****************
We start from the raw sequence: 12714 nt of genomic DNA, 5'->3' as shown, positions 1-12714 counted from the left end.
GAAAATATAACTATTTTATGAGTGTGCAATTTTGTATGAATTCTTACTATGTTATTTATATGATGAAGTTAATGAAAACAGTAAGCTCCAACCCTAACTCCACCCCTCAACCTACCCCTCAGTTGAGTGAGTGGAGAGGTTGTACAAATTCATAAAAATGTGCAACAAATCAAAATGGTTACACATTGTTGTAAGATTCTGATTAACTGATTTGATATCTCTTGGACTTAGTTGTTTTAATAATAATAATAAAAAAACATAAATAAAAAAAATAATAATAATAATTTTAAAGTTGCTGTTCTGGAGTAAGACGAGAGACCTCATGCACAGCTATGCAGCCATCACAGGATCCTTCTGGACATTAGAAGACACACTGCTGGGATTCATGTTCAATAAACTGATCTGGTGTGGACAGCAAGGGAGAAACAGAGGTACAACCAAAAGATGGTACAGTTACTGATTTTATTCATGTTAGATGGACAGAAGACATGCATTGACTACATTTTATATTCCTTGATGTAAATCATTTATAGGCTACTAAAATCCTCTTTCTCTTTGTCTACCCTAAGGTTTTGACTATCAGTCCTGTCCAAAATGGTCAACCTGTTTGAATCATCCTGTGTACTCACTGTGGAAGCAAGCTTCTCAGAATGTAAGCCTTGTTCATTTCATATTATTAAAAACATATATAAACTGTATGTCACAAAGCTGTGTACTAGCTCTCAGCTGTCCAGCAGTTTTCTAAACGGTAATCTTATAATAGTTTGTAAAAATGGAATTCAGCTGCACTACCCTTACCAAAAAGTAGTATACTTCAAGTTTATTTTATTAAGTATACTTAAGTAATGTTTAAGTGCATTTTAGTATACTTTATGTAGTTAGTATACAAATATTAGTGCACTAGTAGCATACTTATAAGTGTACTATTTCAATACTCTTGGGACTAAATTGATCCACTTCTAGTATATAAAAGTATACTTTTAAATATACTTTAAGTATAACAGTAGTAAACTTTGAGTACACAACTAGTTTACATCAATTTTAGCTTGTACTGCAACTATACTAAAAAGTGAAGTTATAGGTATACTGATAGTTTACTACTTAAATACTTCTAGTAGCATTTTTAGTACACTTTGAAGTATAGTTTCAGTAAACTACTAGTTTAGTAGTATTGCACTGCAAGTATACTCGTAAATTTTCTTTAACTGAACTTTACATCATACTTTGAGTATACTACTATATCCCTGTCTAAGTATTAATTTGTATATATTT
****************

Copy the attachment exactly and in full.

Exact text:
We start from the raw sequence: 12714 nt of genomic DNA, 5'->3' as shown, positions 1-12714 counted from the left end.
GAAAATATAACTATTTTATGAGTGTGCAATTTTGTATGAATTCTTACTATGTTATTTATATGATGAAGTTAATGAAAACAGTAAGCTCCAACCCTAACTCCACCCCTCAACCTACCCCTCAGTTGAGTGAGTGGAGAGGTTGTACAAATTCATAAAAATGTGCAACAAATCAAAATGGTTACACATTGTTGTAAGATTCTGATTAACTGATTTGATATCTCTTGGACTTAGTTGTTTTAATAATAATAATAAAAAAACATAAATAAAAAAAATAATAATAATAATTTTAAAGTTGCTGTTCTGGAGTAAGACGAGAGACCTCATGCACAGCTATGCAGCCATCACAGGATCCTTCTGGACATTAGAAGACACACTGCTGGGATTCATGTTCAATAAACTGATCTGGTGTGGACAGCAAGGGAGAAACAGAGGTACAACCAAAAGATGGTACAGTTACTGATTTTATTCATGTTAGATGGACAGAAGACATGCATTGACTACATTTTATATTCCTTGATGTAAATCATTTATAGGCTACTAAAATCCTCTTTCTCTTTGTCTACCCTAAGGTTTTGACTATCAGTCCTGTCCAAAATGGTCAACCTGTTTGAATCATCCTGTGTACTCACTGTGGAAGCAAGCTTCTCAGAATGTAAGCCTTGTTCATTTCATATTATTAAAAACATATATAAACTGTATGTCACAAAGCTGTGTACTAGCTCTCAGCTGTCCAGCAGTTTTCTAAACGGTAATCTTATAATAGTTTGTAAAAATGGAATTCAGCTGCACTACCCTTACCAAAAAGTAGTATACTTCAAGTTTATTTTATTAAGTATACTTAAGTAATGTTTAAGTGCATTTTAGTATACTTTATGTAGTTAGTATACAAATATTAGTGCACTAGTAGCATACTTATAAGTGTACTATTTCAATACTCTTGGGACTAAATTGATCCACTTCTAGTATATAAAAGTATACTTTTAAATATACTTTAAGTATAACAGTAGTAAACTTTGAGTACACAACTAGTTTACATCAATTTTAGCTTGTACTGCAACTATACTAAAAAGTGAAGTTATAGGTATACTGATAGTTTACTACTTAAATACTTCTAGTAGCATTTTTAGTACACTTTGAAGTATAGTTTCAGTAAACTACTAGTTTAGTAGTATTGCACTGCAAGTATACTCGTAAATTTTCTTTAACTGAACTTTACATCATACTTTGAGTATACTACTATATCCCTGTCTAAGTATTAATTTGTATATATTT